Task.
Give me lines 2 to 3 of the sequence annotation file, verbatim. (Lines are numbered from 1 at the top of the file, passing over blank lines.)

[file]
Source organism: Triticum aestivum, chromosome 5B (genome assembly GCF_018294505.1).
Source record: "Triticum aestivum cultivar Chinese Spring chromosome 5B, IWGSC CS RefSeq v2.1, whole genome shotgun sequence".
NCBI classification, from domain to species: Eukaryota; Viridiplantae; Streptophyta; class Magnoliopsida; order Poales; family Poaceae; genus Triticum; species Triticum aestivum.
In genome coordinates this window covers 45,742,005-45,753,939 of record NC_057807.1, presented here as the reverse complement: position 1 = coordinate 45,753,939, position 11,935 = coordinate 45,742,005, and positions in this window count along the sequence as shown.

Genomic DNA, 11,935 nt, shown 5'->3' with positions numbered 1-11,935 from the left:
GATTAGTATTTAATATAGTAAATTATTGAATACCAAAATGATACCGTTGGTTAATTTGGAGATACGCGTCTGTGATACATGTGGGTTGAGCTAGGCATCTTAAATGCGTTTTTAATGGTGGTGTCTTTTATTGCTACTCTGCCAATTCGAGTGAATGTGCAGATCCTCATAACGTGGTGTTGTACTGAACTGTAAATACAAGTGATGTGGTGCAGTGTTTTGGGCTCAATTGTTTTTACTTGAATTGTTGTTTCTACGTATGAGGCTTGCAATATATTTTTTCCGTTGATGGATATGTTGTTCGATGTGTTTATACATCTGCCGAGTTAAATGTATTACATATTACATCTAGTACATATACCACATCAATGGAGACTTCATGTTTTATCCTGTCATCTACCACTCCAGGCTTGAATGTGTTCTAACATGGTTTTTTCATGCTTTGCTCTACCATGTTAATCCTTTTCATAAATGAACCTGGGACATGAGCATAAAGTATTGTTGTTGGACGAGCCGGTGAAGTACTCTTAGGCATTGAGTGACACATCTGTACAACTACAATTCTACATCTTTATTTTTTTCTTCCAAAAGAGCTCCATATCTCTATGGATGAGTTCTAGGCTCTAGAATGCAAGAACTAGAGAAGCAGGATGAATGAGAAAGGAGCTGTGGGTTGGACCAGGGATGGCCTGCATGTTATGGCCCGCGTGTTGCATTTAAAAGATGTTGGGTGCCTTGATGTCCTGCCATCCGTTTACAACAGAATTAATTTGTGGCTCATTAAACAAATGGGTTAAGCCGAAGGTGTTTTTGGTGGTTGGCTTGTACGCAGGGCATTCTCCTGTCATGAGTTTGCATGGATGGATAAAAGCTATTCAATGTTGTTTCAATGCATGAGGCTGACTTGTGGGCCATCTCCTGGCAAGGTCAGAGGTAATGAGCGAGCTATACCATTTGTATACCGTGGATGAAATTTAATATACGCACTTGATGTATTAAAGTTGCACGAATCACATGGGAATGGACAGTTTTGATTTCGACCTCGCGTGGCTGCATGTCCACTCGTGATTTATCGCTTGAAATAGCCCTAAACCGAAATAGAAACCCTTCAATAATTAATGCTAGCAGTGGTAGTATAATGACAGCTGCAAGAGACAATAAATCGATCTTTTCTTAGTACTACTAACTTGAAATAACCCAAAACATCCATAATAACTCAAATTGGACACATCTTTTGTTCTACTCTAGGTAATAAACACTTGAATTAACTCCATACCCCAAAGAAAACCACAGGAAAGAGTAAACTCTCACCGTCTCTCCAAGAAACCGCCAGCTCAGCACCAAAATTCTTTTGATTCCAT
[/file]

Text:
Source record: "Triticum aestivum cultivar Chinese Spring chromosome 5B, IWGSC CS RefSeq v2.1, whole genome shotgun sequence".
NCBI classification, from domain to species: Eukaryota; Viridiplantae; Streptophyta; class Magnoliopsida; order Poales; family Poaceae; genus Triticum; species Triticum aestivum.